Melrose argues that Ms. Kelleher has not been, and is not currently employed as an attorney for the Melrose Public Schools, but as the Special Education Administrator. In order to be licensed by the Massachusetts Department of Education as a Special Education Administrator, Ms. Kelleher is required to have at least three years of employment in the field of law, public policy, higher education or another related field and must possess “appropriate knowledge of special education laws, regulations, and issues…”603 C.M.R. 7.09(4)(a). Ms. Kelleher’s attendance at the resolution session is appropriate as she serves as a Special Education Administrator for Melrose and thereby has decision-making authority to allocate resources for purposes of resolving issues in dispute pertaining to Student’s educational services. Additionally, she does not serve as a “attorney of the District.” The plain language of IDEA 2004 states that the resolution setting may not include an “attorney of the local education agency” unless the parent is accompanied by an attorney. 20 U.S.C. §1415(f)(B)(i)(II). Since Ms. Kelleher does not serve as an attorney of or for Melrose Public Schools, but rather as an Administrator of Special Education, she is not prohibited from attending the resolution session on behalf of the school district. Additionally, Ms. Kelleher supervises the provision of special education services for students in the Melrose Public Schools, including those of Student. She has been a member of his Team since June 2005. Therefore, Parents’ assertion that she lacks “sufficient knowledge of the facts identified in the complaint” is without merit. The Parents’ rights and interests are not jeopardized by the participation in a resolution setting with a district administrator who has graduated from law school.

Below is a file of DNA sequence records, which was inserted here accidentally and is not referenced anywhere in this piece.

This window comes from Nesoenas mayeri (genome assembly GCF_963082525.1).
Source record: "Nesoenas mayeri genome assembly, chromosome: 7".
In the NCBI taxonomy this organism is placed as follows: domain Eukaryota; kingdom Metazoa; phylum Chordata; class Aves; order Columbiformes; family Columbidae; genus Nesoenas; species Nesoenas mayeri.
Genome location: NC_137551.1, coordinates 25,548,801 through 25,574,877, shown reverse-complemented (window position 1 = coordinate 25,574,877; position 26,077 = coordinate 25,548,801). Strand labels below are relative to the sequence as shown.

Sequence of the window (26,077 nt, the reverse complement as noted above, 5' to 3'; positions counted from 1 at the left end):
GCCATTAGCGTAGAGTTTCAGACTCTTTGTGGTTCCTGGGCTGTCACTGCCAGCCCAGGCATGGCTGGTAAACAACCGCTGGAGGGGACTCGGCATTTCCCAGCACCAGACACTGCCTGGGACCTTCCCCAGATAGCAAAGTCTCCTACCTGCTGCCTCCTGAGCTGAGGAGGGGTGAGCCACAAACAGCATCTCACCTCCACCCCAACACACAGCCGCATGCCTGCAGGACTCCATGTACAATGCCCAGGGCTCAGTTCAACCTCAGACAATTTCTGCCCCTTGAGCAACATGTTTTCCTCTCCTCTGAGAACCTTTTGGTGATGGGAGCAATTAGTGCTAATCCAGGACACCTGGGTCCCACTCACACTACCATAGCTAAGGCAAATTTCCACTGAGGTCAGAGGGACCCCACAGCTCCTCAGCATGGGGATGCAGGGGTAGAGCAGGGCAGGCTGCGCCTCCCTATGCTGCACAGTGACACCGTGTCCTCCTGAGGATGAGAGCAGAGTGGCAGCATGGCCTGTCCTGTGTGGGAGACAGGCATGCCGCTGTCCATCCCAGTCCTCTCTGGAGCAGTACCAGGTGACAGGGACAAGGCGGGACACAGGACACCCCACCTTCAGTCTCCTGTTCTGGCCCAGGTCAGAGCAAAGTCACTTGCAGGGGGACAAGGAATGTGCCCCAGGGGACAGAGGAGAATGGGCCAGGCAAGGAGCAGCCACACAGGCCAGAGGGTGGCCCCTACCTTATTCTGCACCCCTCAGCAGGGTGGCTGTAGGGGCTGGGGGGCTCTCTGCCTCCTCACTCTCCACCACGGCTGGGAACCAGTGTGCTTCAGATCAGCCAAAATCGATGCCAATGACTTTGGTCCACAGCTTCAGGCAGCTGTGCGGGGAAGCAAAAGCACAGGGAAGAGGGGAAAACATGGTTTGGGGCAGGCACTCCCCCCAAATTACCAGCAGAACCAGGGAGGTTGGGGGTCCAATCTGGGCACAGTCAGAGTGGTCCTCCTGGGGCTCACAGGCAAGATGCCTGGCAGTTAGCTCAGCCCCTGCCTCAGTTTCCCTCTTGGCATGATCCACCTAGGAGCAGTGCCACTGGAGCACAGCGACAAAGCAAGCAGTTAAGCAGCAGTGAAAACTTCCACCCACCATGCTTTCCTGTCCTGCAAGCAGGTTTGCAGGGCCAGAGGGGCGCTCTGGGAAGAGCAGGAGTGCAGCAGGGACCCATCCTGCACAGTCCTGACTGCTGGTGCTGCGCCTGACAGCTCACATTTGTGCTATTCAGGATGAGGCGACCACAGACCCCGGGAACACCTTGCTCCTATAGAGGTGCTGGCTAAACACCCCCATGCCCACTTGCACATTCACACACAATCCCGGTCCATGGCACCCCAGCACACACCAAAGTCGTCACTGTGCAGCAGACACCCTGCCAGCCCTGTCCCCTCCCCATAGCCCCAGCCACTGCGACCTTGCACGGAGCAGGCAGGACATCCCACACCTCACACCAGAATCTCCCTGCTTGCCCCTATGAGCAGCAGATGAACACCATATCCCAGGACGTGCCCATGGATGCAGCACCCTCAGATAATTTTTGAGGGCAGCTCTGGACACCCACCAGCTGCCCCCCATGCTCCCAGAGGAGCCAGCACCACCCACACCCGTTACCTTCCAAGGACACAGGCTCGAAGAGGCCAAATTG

Whether a special education administrator who is an attorney is barred from participating in the resolution session.